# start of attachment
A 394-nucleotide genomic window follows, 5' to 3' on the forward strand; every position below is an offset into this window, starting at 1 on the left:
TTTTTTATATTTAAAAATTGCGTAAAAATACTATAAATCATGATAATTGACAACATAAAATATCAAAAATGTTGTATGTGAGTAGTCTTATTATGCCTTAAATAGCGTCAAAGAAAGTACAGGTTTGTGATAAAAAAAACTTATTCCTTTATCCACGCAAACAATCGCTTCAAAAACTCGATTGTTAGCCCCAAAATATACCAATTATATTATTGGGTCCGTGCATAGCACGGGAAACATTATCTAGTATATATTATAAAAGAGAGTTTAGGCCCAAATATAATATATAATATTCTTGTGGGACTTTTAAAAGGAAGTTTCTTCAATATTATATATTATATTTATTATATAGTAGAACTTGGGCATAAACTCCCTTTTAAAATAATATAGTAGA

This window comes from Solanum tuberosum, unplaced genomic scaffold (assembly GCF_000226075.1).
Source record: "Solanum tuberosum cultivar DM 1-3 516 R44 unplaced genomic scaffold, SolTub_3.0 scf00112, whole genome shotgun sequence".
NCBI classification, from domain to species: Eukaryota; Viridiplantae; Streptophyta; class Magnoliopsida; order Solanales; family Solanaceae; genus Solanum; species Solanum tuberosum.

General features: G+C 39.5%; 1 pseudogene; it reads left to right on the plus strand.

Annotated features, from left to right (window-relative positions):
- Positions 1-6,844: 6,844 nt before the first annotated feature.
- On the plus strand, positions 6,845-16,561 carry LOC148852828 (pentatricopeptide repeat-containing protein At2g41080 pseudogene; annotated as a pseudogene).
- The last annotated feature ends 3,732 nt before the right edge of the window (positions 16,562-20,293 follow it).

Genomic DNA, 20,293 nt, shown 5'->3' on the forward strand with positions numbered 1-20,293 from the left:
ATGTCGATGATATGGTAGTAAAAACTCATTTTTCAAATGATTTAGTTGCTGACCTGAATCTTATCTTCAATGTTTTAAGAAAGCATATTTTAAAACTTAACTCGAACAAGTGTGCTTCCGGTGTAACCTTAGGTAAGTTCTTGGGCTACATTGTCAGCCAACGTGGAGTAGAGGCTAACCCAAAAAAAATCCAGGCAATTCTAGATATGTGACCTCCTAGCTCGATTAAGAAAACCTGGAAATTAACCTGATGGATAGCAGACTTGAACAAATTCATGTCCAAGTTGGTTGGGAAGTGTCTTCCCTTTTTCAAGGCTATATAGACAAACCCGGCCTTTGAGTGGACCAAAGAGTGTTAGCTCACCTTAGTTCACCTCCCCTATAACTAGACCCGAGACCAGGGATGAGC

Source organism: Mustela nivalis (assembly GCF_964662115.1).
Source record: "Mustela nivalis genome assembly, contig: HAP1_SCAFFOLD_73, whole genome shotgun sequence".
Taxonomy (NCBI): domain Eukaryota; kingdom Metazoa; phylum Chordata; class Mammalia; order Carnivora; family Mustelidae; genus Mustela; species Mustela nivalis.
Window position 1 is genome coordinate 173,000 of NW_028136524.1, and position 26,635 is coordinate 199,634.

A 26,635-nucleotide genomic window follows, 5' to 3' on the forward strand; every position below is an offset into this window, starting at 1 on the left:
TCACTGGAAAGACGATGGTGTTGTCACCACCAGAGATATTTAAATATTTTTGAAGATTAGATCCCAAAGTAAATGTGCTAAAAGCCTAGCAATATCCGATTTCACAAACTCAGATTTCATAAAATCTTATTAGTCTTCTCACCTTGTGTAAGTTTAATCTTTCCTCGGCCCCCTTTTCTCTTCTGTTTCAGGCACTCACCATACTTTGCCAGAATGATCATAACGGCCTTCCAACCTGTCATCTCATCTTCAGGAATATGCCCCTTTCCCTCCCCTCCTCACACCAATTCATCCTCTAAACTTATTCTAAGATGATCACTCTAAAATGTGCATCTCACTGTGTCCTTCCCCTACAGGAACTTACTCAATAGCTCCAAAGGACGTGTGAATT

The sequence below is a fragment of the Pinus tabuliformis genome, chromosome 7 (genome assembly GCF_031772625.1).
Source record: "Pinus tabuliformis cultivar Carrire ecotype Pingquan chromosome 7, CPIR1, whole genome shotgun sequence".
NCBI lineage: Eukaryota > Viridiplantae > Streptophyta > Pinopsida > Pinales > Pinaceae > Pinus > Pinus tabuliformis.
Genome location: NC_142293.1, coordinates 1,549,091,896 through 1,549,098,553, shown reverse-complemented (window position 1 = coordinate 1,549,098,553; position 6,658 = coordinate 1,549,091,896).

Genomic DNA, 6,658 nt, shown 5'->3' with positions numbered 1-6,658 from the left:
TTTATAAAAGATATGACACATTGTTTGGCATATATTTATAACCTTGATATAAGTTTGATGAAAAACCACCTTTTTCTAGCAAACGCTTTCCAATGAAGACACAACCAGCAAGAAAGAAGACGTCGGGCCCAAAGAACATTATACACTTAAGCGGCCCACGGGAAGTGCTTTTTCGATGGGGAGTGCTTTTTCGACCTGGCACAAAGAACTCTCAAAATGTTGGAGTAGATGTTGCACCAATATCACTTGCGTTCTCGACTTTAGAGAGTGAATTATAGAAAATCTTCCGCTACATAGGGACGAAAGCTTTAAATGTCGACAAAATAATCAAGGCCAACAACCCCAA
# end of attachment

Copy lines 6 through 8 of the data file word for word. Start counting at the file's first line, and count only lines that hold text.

General features: G+C 39.5%; 1 pseudogene; it reads left to right on the plus strand.

Annotated features, from left to right (window-relative positions):
- Positions 1-6,844: 6,844 nt before the first annotated feature.